What Is Business Car Insurance?

Business car insurance differs from a regular car insurance policy because it is designed to cover work-related journeys only, these can include tasks such as:

  • Driving to visit customers
  • Driving to another of your company premises
  • Driving to attend a training day or an away day
  • Driving to the bank or post office in order to make payments

In the case of a travelling salesman or delivery driver, the level of cover may have to be extended to include commercial travel in order to insure the vehicle and the contents of it during transit.

Does This Cover Company Cars?

If you drive a company car, your company should be covering it with an insurance policy. It can be worth asking what level of cover you have on the car, if not just for your own peace of mind.

If you are covered on the vehicle by your company’s insurance policy you may not need to take out additional insurance on the vehicle. If you use your own vehicle as part of your everyday business use, then business car insurance is essential to ensure you are covered correctly while on the job.

What About If I Drive A Taxi?

Taxis and other ride-sharing services won’t be covered under a business insurance policy because they have a completely different set of risks as a result, and as such need a completely different type of insurance policy.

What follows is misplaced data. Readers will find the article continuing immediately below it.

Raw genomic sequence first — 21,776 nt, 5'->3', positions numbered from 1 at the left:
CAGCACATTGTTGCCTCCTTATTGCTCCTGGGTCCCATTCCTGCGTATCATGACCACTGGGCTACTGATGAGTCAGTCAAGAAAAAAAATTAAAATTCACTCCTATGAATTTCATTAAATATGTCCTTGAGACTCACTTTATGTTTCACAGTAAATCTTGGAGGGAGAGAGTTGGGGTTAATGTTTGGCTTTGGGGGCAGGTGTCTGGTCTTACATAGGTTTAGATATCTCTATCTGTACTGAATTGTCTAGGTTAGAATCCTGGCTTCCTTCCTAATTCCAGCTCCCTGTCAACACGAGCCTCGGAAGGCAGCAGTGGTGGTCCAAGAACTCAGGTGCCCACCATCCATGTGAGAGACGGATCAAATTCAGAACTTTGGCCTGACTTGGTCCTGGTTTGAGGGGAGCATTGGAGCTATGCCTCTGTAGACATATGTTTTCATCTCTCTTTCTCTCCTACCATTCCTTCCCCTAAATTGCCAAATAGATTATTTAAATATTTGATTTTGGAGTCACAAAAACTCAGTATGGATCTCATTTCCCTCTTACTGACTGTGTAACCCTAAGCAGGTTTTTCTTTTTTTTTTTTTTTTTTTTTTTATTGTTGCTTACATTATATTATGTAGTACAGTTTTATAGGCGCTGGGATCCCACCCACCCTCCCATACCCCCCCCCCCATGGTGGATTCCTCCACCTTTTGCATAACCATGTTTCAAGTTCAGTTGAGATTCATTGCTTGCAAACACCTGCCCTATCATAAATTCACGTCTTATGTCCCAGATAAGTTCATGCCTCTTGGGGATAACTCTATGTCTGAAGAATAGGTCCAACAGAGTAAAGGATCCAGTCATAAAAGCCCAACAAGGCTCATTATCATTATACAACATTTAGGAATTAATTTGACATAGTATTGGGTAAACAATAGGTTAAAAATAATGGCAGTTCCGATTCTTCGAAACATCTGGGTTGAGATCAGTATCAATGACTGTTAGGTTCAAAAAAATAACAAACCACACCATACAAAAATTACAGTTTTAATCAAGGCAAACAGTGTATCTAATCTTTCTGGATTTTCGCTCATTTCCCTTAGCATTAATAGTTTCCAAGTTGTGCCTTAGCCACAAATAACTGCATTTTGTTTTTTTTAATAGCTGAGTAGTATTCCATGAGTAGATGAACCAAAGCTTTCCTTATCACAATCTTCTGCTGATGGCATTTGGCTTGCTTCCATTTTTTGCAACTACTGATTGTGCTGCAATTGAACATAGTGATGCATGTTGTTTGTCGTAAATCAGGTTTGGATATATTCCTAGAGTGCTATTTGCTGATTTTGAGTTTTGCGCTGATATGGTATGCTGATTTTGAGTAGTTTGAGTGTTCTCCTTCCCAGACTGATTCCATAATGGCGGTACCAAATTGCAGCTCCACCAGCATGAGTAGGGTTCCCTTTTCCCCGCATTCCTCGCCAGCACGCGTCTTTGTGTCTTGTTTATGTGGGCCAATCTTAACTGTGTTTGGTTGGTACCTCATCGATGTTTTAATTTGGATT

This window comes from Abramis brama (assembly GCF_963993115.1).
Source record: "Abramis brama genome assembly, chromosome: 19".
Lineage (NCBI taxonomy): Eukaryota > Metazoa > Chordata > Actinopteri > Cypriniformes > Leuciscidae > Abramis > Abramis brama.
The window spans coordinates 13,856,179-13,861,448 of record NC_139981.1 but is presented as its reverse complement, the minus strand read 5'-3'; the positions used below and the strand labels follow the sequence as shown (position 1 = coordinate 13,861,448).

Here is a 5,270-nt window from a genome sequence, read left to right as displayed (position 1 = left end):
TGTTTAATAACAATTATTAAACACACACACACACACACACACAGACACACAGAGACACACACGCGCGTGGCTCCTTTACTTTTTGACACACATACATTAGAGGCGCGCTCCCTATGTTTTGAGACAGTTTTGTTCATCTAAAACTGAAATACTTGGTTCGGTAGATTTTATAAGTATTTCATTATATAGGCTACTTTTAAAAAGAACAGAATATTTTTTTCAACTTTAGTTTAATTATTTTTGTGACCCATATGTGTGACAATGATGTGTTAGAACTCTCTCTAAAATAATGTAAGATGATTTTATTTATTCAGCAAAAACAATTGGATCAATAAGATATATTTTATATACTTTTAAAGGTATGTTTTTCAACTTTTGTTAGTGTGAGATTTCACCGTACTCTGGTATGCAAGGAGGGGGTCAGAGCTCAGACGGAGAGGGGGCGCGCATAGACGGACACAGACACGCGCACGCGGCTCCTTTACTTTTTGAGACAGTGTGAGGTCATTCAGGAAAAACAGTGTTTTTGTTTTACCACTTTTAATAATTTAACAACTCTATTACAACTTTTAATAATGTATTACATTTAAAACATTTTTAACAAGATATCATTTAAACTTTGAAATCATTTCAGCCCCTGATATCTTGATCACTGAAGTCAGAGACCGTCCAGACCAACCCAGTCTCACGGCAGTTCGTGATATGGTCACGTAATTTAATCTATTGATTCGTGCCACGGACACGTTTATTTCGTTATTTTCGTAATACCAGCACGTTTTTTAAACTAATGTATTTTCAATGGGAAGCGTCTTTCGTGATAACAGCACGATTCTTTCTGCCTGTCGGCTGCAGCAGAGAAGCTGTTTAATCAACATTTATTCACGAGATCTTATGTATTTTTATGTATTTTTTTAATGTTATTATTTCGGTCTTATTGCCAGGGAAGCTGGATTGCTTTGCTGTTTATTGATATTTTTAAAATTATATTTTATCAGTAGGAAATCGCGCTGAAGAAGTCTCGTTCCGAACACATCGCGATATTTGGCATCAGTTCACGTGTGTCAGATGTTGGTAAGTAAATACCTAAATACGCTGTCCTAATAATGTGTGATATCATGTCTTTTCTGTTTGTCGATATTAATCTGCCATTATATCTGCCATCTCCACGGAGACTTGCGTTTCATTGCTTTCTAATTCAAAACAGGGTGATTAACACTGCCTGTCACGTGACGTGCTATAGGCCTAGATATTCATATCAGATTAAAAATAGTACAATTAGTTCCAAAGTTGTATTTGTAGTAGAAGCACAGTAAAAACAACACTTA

If you drive a taxi for a living, either for a fleet or as an independent through ridesharing apps such as Uber then you’ll need specific taxi insurance on your vehicle.

SEE ALSO: How Can I Become a Taxi Driver?

What Can Affect My Premium Price?

When applying for a business car insurance policy, your broker will want to know several important details, which may affect the price of your policy:

  • What work do you do?

Depending on what type of work you do can affect the price of your insurance policy, especially if it means you’ll be clocking up the miles by visiting customers or commuting between multiple sites.

Speaking of which, you may also have to answer:

  • How many miles a year will you cover?

If you clock up many miles during the year as a result of your work, it could mean a difference in your premium price. Long journeys throughout the year can lead to a higher premium, so it can be worth working out your average mileage throughout the year and ensuring as close to that as you can.

Be careful not to overinsure yourself, as while you may think you’re being careful by giving yourself a bit of extra leeway, you may be increasing the cost of your premium as a result. Be as accurate as you can in predicting your yearly mileage, even if the journeys change throughout the year as a result of having to travel to different locations – including to meet customers.